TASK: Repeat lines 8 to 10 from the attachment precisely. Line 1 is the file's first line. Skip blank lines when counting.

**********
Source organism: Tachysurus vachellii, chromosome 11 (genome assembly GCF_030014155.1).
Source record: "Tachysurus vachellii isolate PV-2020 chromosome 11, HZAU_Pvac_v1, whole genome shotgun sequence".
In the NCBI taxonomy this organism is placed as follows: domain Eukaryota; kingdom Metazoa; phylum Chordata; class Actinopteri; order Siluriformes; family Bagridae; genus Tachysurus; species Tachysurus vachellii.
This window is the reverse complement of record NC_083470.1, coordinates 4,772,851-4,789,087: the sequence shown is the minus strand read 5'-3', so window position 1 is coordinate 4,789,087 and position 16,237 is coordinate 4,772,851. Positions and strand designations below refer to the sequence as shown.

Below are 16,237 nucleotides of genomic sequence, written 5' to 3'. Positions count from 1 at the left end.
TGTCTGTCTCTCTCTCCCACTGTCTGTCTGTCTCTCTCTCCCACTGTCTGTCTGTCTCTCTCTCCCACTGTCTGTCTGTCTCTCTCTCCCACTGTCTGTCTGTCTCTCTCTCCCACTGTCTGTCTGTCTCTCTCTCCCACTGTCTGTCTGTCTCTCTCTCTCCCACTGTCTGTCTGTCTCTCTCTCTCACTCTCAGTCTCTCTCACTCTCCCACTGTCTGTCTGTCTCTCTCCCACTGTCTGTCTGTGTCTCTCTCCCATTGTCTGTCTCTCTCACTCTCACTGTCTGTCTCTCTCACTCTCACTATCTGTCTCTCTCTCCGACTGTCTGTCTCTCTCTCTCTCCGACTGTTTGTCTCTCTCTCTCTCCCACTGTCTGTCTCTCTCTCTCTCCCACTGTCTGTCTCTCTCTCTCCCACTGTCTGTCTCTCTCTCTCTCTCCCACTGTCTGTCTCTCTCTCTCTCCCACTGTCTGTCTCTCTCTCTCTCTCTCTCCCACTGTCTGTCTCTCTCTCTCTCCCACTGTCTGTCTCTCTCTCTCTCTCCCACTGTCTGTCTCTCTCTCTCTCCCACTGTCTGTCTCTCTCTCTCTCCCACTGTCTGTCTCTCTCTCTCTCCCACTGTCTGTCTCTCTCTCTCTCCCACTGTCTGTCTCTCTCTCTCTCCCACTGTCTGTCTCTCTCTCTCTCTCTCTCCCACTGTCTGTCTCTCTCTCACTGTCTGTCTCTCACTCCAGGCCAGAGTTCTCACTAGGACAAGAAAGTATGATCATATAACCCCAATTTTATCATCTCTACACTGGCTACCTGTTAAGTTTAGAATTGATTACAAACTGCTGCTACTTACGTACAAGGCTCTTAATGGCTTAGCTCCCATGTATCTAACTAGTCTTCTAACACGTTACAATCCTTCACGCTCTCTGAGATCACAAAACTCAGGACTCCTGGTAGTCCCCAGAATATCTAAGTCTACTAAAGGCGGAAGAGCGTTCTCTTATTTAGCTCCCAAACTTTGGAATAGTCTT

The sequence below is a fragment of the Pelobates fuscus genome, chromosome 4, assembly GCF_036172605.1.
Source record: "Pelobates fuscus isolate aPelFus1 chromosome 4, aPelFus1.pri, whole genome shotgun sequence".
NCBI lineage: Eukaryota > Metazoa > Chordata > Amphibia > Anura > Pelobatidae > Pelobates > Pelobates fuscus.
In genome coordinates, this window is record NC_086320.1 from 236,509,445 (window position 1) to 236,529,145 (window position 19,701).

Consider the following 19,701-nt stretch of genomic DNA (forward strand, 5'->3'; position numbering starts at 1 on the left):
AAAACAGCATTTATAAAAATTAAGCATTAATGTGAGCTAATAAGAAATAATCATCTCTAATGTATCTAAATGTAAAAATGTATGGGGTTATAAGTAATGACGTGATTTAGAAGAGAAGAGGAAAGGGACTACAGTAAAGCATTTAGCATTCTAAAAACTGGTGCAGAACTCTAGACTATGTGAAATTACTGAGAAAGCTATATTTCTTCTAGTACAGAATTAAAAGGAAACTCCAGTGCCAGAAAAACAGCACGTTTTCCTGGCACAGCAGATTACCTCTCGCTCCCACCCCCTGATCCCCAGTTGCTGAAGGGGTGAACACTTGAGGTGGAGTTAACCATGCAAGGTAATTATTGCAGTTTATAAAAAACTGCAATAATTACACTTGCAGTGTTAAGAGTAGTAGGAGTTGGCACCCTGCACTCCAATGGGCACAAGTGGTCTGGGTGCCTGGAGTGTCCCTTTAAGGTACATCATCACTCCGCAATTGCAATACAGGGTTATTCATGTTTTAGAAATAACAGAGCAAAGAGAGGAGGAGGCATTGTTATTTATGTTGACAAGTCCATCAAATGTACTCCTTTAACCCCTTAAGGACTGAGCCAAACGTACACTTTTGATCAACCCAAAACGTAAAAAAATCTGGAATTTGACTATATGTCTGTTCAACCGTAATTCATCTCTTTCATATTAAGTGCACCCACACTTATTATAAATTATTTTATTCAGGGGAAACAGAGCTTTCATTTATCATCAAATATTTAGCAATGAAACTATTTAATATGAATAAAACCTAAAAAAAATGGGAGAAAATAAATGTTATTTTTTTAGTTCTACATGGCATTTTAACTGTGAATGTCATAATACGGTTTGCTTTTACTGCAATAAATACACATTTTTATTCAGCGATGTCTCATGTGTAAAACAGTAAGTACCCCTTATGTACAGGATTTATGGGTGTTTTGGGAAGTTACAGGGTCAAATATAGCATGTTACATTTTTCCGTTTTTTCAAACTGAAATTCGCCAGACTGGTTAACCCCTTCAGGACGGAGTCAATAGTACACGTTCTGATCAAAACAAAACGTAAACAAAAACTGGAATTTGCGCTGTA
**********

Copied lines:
Source record: "Pelobates fuscus isolate aPelFus1 chromosome 4, aPelFus1.pri, whole genome shotgun sequence".
NCBI lineage: Eukaryota > Metazoa > Chordata > Amphibia > Anura > Pelobatidae > Pelobates > Pelobates fuscus.
In genome coordinates, this window is record NC_086320.1 from 236,509,445 (window position 1) to 236,529,145 (window position 19,701).